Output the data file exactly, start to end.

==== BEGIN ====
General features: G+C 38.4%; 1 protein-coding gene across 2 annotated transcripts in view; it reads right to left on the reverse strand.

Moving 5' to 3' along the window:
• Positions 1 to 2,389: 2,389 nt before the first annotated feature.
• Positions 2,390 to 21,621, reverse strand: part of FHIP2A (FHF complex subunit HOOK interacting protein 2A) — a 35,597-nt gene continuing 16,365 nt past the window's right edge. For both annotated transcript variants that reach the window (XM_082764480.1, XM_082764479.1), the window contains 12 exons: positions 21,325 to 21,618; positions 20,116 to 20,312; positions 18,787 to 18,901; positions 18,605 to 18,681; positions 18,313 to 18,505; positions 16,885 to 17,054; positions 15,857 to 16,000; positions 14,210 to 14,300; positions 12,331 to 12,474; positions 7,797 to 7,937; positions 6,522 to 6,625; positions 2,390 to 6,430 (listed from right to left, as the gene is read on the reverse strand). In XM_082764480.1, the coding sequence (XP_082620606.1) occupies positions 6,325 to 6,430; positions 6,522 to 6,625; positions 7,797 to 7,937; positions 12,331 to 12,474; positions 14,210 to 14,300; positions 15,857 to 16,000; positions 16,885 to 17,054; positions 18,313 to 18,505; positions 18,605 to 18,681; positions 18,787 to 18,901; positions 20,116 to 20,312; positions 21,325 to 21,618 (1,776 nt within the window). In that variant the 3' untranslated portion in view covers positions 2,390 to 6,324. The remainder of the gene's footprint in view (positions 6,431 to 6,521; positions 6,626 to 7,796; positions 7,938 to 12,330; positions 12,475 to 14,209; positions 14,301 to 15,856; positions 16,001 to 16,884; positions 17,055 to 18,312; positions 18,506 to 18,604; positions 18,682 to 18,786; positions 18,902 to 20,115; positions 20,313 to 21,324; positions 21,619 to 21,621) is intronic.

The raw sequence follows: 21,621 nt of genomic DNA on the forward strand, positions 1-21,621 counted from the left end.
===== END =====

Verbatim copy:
General features: G+C 38.4%; 1 protein-coding gene across 2 annotated transcripts in view; it reads right to left on the reverse strand.

Moving 5' to 3' along the window:
• Positions 1 to 2,389: 2,389 nt before the first annotated feature.
• Positions 2,390 to 21,621, reverse strand: part of FHIP2A (FHF complex subunit HOOK interacting protein 2A) — a 35,597-nt gene continuing 16,365 nt past the window's right edge. For both annotated transcript variants that reach the window (XM_082764480.1, XM_082764479.1), the window contains 12 exons: positions 21,325 to 21,618; positions 20,116 to 20,312; positions 18,787 to 18,901; positions 18,605 to 18,681; positions 18,313 to 18,505; positions 16,885 to 17,054; positions 15,857 to 16,000; positions 14,210 to 14,300; positions 12,331 to 12,474; positions 7,797 to 7,937; positions 6,522 to 6,625; positions 2,390 to 6,430 (listed from right to left, as the gene is read on the reverse strand). In XM_082764480.1, the coding sequence (XP_082620606.1) occupies positions 6,325 to 6,430; positions 6,522 to 6,625; positions 7,797 to 7,937; positions 12,331 to 12,474; positions 14,210 to 14,300; positions 15,857 to 16,000; positions 16,885 to 17,054; positions 18,313 to 18,505; positions 18,605 to 18,681; positions 18,787 to 18,901; positions 20,116 to 20,312; positions 21,325 to 21,618 (1,776 nt within the window). In that variant the 3' untranslated portion in view covers positions 2,390 to 6,324. The remainder of the gene's footprint in view (positions 6,431 to 6,521; positions 6,626 to 7,796; positions 7,938 to 12,330; positions 12,475 to 14,209; positions 14,301 to 15,856; positions 16,001 to 16,884; positions 17,055 to 18,312; positions 18,506 to 18,604; positions 18,682 to 18,786; positions 18,902 to 20,115; positions 20,313 to 21,324; positions 21,619 to 21,621) is intronic.

The raw sequence follows: 21,621 nt of genomic DNA on the forward strand, positions 1-21,621 counted from the left end.